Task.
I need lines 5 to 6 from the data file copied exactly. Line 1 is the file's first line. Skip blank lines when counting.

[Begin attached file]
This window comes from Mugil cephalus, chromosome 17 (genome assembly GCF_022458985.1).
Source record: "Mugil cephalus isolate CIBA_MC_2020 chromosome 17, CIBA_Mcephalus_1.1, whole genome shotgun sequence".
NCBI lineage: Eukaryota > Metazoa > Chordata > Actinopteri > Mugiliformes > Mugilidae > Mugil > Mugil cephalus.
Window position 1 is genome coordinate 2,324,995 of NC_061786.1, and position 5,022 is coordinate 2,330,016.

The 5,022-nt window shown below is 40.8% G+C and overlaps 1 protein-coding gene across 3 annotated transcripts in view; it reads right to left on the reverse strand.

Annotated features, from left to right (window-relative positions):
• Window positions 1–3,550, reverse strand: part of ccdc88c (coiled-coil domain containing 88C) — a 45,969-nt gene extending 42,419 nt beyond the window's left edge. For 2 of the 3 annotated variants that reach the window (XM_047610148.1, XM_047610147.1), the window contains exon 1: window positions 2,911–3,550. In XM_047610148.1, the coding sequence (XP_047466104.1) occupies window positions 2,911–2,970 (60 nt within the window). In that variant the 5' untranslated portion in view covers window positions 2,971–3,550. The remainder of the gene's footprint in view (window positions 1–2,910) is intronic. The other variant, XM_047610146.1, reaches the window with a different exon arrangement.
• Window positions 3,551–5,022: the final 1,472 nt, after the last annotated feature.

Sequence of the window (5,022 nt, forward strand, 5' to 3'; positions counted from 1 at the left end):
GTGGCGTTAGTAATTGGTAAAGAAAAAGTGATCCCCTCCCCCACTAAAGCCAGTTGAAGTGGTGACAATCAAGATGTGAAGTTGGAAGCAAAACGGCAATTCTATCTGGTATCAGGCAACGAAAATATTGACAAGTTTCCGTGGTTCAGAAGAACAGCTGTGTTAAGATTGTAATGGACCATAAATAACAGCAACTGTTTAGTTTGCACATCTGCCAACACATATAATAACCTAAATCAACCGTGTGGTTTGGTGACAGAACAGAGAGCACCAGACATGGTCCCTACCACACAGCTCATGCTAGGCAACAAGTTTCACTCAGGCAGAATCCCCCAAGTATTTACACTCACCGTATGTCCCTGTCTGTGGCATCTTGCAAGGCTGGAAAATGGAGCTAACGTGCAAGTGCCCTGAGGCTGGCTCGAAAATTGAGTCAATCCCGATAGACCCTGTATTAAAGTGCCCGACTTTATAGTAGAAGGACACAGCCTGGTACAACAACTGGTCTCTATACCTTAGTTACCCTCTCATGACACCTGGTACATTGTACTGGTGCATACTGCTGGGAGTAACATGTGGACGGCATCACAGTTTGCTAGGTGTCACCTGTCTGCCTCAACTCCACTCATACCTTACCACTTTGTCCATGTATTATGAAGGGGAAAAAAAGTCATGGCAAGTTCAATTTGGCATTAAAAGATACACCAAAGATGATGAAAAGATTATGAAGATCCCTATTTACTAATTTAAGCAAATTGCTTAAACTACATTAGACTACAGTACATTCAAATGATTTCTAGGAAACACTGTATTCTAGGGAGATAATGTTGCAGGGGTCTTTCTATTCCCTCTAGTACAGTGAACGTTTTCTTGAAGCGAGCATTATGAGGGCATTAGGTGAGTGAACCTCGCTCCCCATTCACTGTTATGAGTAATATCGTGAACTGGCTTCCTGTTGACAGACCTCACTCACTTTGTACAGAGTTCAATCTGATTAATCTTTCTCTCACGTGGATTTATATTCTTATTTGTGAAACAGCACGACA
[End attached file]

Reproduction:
The 5,022-nt window shown below is 40.8% G+C and overlaps 1 protein-coding gene across 3 annotated transcripts in view; it reads right to left on the reverse strand.

Annotated features, from left to right (window-relative positions):